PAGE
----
2. Gryff. Inspired by Lyra's Pantalaiman, this wildcat makes an excellent sidekick for the feisty Moll.
3. The setting. So many children's books are about epic adventures and journeys, I found the rather enclosed nature of the book's setting very refreshing. It's basically set in one forest, and the reader encounters nothing of the world outside the trees. To Moll, the forest is huuuuge, but I'm guessing it's actually not. And the world of a child can often be like that. A bed can be an island, a bedroom can be a sea, and a back garden can be a continent.
4. The Gypsies. I think this is the first novel I've read about gypsies and in this book we get a real sense of them - their beliefs, their superstitions, their clothes, their food, their music. You get to smell that camp-fire smoke! And you've got to love those names - Oak, Mooshie, Wisdom, Cinderella Bull and (my favourite) Hard-Times Bob.
5. The magic. The Dreamsnatcher is full of magic, both good and bad. The good relates to old world beliefs and superstitions but also new world eco-friendly living.  The bad magic is really scary and hangs over the novel like a dark cloud about to rain.
6. The villains. Skull is a genuinely frightening character and his malevolent presence pervades at all times. His gang of cronies and monsters are also terrifying.
7. The puzzles. If you've read any of my Code Crackers books you'll know I'm kinda fond of puzzles, so this aspect of the story was always going to be a winner for me.
8. Nature. The author's (and Moll's) love of nature seeps through the writing.
9. No technology. The Dreamsnatcher is a most welcome break from technology of any kind - a mechanical detox, if you like - no phones, computers, Twitter, cars, iPods - nothing!
10. The author. Isn't Abi Elphinstone the best name for a children's author. She seems like a cool person too.
11. The cover is brilliant, as is the map inside.

Monday, 13 April 2015

Saturday, 11 April 2015

Review of "Harry Potter and the Philosopher's Stone"

So I read this book when it was first published and really liked it.  Then the whole world seemed to read it and adored it.  Twelve years later I've returned to it to see if I missed something, because clearly the rest of the world loved it more than me.  My rating stays the same - 4 stars.  I really like it and can see its appeal to kids - a fresh and exciting world full of quirky characters- pure escapism. The writing is solid too.

Having read it the first time, I didn't feel inclined to read the sequels, and unfortunately I kind of feel the same now.  We'll see...


Thursday, 2 April 2015

My Top 12 Children's Books

Today is Children's Book Day. Inspired by SF Said's list and the BBC's poll of the top 10 children's books of all time, I decided to do my own top 12. Here they are in no particular order.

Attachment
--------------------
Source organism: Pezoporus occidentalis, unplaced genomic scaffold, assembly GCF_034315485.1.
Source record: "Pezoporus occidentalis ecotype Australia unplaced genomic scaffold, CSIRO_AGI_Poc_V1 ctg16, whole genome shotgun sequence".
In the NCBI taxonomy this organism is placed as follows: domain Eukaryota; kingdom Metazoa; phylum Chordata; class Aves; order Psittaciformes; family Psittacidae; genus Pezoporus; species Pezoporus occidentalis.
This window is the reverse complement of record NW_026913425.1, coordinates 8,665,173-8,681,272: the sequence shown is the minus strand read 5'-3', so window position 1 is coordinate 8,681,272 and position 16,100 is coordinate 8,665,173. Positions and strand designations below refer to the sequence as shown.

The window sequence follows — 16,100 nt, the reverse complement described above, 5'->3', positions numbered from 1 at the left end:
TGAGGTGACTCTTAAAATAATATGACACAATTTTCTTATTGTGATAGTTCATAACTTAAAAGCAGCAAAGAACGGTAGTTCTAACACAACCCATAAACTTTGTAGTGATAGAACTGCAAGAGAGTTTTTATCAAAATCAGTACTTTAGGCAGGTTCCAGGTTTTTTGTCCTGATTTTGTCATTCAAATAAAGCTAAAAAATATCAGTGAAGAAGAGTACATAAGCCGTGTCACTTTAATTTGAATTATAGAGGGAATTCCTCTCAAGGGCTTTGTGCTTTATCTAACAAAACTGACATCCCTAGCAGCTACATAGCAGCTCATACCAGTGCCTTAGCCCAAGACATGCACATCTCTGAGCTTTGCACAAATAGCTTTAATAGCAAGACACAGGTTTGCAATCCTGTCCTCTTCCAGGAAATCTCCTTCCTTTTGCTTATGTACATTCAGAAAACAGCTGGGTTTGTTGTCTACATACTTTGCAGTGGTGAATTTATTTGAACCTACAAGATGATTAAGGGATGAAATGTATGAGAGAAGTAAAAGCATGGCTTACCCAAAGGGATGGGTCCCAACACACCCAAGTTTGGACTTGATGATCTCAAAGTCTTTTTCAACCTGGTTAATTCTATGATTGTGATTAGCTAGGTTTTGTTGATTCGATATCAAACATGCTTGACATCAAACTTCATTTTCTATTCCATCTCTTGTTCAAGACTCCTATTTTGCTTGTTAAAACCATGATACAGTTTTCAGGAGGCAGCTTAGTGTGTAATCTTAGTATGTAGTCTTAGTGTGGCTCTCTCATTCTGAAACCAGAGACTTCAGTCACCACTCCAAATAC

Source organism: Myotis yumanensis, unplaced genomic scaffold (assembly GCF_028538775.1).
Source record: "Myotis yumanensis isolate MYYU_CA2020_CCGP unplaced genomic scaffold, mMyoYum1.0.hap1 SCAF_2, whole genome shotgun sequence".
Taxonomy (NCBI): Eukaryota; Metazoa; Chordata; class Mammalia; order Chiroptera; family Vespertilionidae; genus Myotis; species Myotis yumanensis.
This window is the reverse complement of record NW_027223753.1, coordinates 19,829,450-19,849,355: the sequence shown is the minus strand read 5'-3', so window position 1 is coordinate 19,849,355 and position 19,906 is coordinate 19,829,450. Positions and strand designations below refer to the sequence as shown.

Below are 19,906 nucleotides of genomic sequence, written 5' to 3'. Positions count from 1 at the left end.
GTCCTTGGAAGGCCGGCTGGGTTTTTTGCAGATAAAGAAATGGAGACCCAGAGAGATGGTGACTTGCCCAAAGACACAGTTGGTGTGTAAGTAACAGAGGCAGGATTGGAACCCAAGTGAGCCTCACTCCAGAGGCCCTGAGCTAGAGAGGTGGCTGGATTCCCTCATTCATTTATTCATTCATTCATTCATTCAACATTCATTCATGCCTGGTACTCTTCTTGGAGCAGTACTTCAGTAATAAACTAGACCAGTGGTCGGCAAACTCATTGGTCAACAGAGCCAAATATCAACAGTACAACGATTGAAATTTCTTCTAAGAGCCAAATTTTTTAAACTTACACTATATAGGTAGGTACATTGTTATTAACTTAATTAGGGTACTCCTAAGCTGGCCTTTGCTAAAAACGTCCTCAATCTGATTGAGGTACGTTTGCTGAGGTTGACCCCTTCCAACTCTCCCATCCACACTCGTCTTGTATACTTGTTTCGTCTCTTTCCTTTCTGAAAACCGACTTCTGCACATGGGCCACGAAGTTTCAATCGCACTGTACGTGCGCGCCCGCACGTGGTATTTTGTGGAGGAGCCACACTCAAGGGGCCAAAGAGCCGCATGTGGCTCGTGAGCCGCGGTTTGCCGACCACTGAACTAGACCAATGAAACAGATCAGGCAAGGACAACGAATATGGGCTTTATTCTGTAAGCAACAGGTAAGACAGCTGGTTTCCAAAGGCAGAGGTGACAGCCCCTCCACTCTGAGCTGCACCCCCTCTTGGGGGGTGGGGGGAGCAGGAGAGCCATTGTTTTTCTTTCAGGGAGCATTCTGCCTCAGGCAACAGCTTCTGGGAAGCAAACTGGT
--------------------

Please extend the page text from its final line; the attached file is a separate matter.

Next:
Holes
by Louis Sachar (1997)


Framed
by Frank Cottrell Boyce (2005)


Watership Down
by Richard Adams (1972)


His Dark Materials
by Philip Pullman (1995-2000)


Chaos Walking
by Patrick Ness (2008-2010)

Fade
by Robert Cormier (1998)


Treasure Island
by Robert Louis Stevenson (1883)


The Giggler Treatment
by Roddy Doyle (2000)


Danny the Champion of the World
by Roald Dahl (1975)


The Boy in the Striped Pyjamas
by John Boyne (2006)

Artemis Fowl
by Eoin Colfer (2001)

Charlotte's Web
by EB White



Sunday, 15 February 2015

Review of THE LEGEND OF FROG by Guy Bass

Image source
They say “Don’t judge a book by its cover,” but in this case, you should. Jonny Duddle’s wonderful design says it all - a valiant but incompetent looking frog wields a ray gun while behind him alien bipods blast a fairy-tale castle to smithereens. Onlookers include a spoiled princess, a bumbling wizard and an army of alien invaders.
It seems authors will never tire of re-inventing traditional fairy-tales, and this re-telling of “The Princess and the Frog” is particularly zany and humorous.
Frog, armed with nothing more than a pair of Catastrophe Pants and his trusty stick, Basil Rathbone, is the highlight of the book. Somewhat reminiscent of Kenneth Graham’s Toad (a distant relative?), Frog is an unlikely hero - naive, self-assured and filled with his own sense of “princely-ness”. He stumbles through the book in search of adventure and his kingdom, encountering hilarious situations along the way. He assumes command of a “royal steed” (a sheep) which he names Sheriff Explosion, but the stubborn animal refuses to carry Prince Frog and has to be carried to the castle himself! What awaits there is a classic dénouement featuring a full on war with aliens. “I’m opening a shop that sells crushing defeat,” announces Frog, “and you’re my first customers!”
The language is as wacky as the characters and the plot. A dungeon is described as smelling like “a cow eating rotting broccoli out of a sack full of old witch’s farts.” This book will appeal to kids who like humour and silliness, though some of the gags are clearly aimed at “Apocalypse Now” fans – “I love the smell of burning life-forms in the morning.” It’s pantomime. And like all good panto there’s something for everyone.

Review first appeared in Inis Magazine